Ann Lamar "Dee Dee" Switzer Reilly, a community leader who dedicated her life to philanthropy in Louisiana and used her imaginative spirit to tap into the “secret superpowers” of children, died Saturday of natural causes at her East Baton Rouge Parish home. She was 87.

Better known as Dee Dee among friends and family, she and her husband helped create the Reilly Center for Media & Public Affairs at LSU’s Manship School, among a long list of contributions to the capital region and the state.

Friends described Reilly as a “ringmaster of fun and frivolity” — the heart and soul of any party — but also as someone who stressed the importance of corralling a wide range of voices into political discourse. She also wasn’t afraid to bring up not-oft-discussed topics and advocated for women’s health and equity.

“A lot of her philanthropy was done simply through listening,” said longtime friend and former Reilly Center Director Adrienne Moore. “She brought a level of comfort to help people open up.”

Martin Johnson, the dean of the Manship School, said Reilly’s legacy will be embedded in her promotion of thoughtful political discussions that sliced through bitter partisan discourse that has increased in public affairs debate in recent years.

We’re indebted to her and her work,” Johnson said.

Born in California, Reilly spent her childhood frequently on the move because of her father’s career in the U.S. Navy. Part of her teenage years saw her live at war-torn Pearl Harbor following its bombing.

She later met her future husband of 60 years, Kevin Patrick Reilly, who served four terms in the Louisiana Legislature and afterward led billboard giant Lamar Advertising in Baton Rouge. Kevin Reilly was a lieutenant in the Navy when the couple met and eventually moved to Baton Rouge in 1953.

Along with Reilly Center at LSU, Dee Dee Reilly helped found the Baton Rouge Speech and Hearing Foundation, now The Emerge Center, funded scholarships at several colleges and universities, and advocated for greater access to health care for women, among others.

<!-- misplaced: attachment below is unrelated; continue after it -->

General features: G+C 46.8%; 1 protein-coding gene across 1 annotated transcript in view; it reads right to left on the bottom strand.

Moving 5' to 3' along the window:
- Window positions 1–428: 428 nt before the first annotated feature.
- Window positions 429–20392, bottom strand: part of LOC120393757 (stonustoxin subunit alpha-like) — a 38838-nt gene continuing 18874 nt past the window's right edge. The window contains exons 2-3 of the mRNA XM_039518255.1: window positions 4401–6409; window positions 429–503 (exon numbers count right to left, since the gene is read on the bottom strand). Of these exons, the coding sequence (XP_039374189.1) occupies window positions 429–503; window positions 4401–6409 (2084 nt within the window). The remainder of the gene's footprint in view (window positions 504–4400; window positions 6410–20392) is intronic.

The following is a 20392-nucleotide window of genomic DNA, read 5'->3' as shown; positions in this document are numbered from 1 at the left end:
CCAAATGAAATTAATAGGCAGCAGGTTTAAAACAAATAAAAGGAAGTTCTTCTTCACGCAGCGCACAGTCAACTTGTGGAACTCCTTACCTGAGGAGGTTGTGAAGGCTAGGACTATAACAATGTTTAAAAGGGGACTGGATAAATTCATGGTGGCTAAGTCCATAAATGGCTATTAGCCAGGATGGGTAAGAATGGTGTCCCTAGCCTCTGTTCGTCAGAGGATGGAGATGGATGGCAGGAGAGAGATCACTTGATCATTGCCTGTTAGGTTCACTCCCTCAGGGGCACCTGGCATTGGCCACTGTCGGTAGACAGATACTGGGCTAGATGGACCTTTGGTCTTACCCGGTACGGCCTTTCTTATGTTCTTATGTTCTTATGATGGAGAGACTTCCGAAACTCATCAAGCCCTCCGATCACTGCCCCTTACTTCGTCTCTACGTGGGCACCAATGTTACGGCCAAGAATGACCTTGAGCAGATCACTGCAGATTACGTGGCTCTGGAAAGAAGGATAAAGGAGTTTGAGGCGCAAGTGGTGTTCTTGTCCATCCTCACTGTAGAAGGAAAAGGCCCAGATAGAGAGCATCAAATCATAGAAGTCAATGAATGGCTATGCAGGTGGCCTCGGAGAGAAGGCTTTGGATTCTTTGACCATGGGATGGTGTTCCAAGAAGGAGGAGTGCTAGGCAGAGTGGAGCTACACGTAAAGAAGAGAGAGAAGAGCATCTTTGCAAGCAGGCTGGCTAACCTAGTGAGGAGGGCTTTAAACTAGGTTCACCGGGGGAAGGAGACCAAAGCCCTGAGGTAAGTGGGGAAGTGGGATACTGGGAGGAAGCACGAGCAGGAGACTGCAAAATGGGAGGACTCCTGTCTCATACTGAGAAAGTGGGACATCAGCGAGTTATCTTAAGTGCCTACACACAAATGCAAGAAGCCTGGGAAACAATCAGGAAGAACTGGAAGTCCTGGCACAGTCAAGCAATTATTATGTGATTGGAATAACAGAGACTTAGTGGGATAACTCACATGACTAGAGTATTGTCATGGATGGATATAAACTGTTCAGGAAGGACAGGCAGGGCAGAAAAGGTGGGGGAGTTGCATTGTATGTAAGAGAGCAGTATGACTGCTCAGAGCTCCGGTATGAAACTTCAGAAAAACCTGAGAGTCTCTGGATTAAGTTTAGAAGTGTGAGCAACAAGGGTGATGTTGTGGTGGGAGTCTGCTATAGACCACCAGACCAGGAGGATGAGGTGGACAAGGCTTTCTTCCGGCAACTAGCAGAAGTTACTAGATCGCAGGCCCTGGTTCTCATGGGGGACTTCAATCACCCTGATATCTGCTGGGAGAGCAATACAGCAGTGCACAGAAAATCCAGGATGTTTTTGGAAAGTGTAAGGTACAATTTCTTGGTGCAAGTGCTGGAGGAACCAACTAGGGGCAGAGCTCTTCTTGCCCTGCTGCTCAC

Despite her husband’s visibly public role as a Baton Rouge lawmaker, Dee Dee Reilly didn't seek the limelight for her work and accomplishments, her family said.

“Her philanthropy was driven by the heart,” said daughter Anna Cullinan. “It was not for any sort of public recognition.”

Though she received a number of accolades for her work, many of her deeds weren’t widely known publicly.

Among them include her work with the International Center for Journalists, which advocates for press freedom worldwide, after Reilly and her husband sheltered a Zimbabwean journalist at their home in Baton Rouge because he feared returning home after government forces there torched his newspaper building.

Still, her biggest joy was connecting with children and young people at any opportunity, her children say, recalling times in the '70s and '80s where their friends found a judgment-free haven around their mother.

They recall her imaginative spirit to create elaborate worlds and scenes around their home and on frequent trips to bayous and other bodies of water.

Among those memories include times she dressed as a pirate and, with an exaggerated accent, handed a child a map in a bottle leading them to the location of a satin-lined treasure chest she filled with Mardi Gras beads and other loot.

“She was an absolute blast to have as a mother,” Cullinan said. “She was all about having adventure and misadventure.”

Through her determination, Reilly pushed through her struggles with dyslexia and began writing stories, penning a pair of children’s books titled “Tibby” and “Teaching Agnes to Dance.”

In a way, her struggles with dyslexia allowed her to meet children at eye-level and spot a child who needed a confidence boost, Cullinan said.

“She knew how to tap into their super-secret powers,” she said.

In her later years, Reilly dedicated much of her time to writing and looking over her large family following her husband’s death in 2012.

She is survived by her four children, 11 grandchildren and four great-grandchildren.

Reilly's family plans to hold a private memorial service for immediate family members and are considering available options for an additional service for the many friends she made in life.

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